I’d forgotten how much I like Pearl S. Buck. Some time ago I read “The Good Earth” – her masterpiece – and found it a remarkable book. I’m going to reread it and write a review (stay tuned).
Most recently, at a used bookstore in Colorado Springs I found an old copy of “The New Year”. Finished with all of W. Somerset Maugham’s books and looking for fiction with meaning (hard to find these days) I considered myself fortuitous and bought the novel (and another – stay tuned for that too).
I was not disappointed. Pearl S. Buck is a remarkable novelist. A missionary kid (like me), her parents were Presbyterian missionaries in China in the late 1800s – when the mission field was the most exciting thing. Now the diplomats, the aid workers and the adventure travelers have rendered that part of the missionary job obsolete (making recruitment more difficult), but more than 100 years ago if you wanted to learn about our exotic world, there was nothing better than being a missionary.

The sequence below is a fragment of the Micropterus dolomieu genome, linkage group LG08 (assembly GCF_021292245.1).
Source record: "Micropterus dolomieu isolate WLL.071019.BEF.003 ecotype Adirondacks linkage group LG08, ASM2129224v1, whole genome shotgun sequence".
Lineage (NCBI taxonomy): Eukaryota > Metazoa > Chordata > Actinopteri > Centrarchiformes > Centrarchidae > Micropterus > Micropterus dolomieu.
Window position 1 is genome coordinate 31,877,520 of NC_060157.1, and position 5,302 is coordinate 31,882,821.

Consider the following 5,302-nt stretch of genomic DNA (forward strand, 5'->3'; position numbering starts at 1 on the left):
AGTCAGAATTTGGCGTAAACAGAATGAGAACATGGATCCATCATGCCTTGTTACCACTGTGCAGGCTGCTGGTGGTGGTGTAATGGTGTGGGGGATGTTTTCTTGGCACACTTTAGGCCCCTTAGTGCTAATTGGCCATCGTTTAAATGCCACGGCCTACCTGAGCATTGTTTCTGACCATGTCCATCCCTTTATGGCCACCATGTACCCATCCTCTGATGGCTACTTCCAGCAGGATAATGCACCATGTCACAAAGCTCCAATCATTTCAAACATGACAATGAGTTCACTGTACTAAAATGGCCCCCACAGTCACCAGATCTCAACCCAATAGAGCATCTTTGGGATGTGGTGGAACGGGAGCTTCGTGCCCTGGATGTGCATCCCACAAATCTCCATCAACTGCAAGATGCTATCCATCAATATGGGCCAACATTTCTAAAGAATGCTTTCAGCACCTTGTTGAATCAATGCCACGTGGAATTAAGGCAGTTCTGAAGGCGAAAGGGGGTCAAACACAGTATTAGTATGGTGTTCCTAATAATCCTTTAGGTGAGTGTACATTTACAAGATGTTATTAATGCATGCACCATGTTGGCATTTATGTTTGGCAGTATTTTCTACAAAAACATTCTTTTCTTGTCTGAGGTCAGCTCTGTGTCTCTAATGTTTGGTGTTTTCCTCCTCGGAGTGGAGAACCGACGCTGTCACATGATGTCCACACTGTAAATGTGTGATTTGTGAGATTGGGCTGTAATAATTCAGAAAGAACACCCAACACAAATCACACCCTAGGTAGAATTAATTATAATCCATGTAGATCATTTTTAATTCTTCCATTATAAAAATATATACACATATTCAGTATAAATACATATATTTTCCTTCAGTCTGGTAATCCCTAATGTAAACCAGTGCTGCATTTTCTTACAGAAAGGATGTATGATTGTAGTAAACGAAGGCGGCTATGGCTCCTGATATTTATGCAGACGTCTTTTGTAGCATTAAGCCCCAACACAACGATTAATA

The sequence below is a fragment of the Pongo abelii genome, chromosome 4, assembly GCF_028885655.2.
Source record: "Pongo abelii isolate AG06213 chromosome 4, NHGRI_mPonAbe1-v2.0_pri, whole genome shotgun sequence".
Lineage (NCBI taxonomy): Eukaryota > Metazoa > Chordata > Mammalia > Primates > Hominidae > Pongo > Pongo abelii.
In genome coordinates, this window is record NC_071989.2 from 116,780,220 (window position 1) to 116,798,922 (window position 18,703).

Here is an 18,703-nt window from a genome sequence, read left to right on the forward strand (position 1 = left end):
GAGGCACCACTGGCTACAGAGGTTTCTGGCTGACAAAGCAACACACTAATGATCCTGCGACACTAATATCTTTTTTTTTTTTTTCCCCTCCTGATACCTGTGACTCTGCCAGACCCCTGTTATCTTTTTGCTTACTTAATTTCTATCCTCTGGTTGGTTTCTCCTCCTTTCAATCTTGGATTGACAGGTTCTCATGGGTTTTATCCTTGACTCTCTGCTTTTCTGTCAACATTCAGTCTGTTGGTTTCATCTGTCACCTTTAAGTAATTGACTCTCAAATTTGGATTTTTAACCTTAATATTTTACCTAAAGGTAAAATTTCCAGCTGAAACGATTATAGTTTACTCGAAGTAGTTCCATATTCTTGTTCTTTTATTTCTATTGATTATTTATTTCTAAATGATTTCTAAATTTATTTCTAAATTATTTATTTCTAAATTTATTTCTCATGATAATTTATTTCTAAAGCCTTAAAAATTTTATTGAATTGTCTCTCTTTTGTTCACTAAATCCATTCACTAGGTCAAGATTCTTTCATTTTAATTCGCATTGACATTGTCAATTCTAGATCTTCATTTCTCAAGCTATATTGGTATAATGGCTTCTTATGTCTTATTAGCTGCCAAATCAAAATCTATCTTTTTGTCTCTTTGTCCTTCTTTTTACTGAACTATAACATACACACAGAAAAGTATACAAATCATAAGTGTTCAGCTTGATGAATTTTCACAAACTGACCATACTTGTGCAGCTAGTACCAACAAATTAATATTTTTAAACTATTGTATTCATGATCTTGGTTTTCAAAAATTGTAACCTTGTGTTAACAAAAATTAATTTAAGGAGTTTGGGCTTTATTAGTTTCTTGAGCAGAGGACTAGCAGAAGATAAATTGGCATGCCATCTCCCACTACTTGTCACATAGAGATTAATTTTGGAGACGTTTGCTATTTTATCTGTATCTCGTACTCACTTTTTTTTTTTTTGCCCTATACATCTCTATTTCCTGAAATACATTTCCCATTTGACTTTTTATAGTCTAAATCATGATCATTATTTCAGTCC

This novel is about an American who had been a soldier in Korea during the war – and who, during his time living there, had fathered a child. But he has a problem. He is running for political office, and has ambitions that a mixed race, illegitimate child might torpedo.
What should he do?
The whole book is about that question – and the process by which he finds an answer to it. The twist, it is not him asking or answering the question. While the novel is written in omniscient (all points of view) the majority of the novel is spent inside the head of the man’s wife – as she comes to grip with her husband’s indiscretion, his past life, his newfound responsibility and what she should do about it all.
It is a very good book – as all Buck’s books are. Real problems, with real people. It only took me the better part of a day and half or two to read – but it was worth it. I hope you also find this story insightful, as I did.